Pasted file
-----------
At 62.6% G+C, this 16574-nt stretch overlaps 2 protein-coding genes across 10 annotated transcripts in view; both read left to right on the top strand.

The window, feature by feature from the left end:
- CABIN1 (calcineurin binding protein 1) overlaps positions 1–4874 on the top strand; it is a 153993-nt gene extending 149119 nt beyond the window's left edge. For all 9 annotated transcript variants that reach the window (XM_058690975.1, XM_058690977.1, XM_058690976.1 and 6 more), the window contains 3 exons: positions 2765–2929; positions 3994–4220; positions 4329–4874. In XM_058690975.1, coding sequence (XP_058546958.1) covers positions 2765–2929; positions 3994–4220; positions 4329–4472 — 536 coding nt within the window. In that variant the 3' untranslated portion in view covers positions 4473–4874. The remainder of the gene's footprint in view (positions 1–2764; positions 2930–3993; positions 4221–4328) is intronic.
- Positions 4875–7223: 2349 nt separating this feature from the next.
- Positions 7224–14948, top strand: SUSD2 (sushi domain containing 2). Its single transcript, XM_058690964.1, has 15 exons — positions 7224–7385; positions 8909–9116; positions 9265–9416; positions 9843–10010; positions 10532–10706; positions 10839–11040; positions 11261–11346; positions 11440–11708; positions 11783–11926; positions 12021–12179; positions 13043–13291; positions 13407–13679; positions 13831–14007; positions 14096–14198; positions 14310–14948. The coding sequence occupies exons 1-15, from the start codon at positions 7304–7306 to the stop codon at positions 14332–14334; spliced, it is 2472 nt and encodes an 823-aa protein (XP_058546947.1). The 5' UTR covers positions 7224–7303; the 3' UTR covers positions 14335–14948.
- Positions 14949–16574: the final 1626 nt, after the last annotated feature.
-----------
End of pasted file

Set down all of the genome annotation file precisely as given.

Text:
At 62.6% G+C, this 16574-nt stretch overlaps 2 protein-coding genes across 10 annotated transcripts in view; both read left to right on the top strand.

The window, feature by feature from the left end:
- CABIN1 (calcineurin binding protein 1) overlaps positions 1–4874 on the top strand; it is a 153993-nt gene extending 149119 nt beyond the window's left edge. For all 9 annotated transcript variants that reach the window (XM_058690975.1, XM_058690977.1, XM_058690976.1 and 6 more), the window contains 3 exons: positions 2765–2929; positions 3994–4220; positions 4329–4874. In XM_058690975.1, coding sequence (XP_058546958.1) covers positions 2765–2929; positions 3994–4220; positions 4329–4472 — 536 coding nt within the window. In that variant the 3' untranslated portion in view covers positions 4473–4874. The remainder of the gene's footprint in view (positions 1–2764; positions 2930–3993; positions 4221–4328) is intronic.
- Positions 4875–7223: 2349 nt separating this feature from the next.
- Positions 7224–14948, top strand: SUSD2 (sushi domain containing 2). Its single transcript, XM_058690964.1, has 15 exons — positions 7224–7385; positions 8909–9116; positions 9265–9416; positions 9843–10010; positions 10532–10706; positions 10839–11040; positions 11261–11346; positions 11440–11708; positions 11783–11926; positions 12021–12179; positions 13043–13291; positions 13407–13679; positions 13831–14007; positions 14096–14198; positions 14310–14948. The coding sequence occupies exons 1-15, from the start codon at positions 7304–7306 to the stop codon at positions 14332–14334; spliced, it is 2472 nt and encodes an 823-aa protein (XP_058546947.1). The 5' UTR covers positions 7224–7303; the 3' UTR covers positions 14335–14948.
- Positions 14949–16574: the final 1626 nt, after the last annotated feature.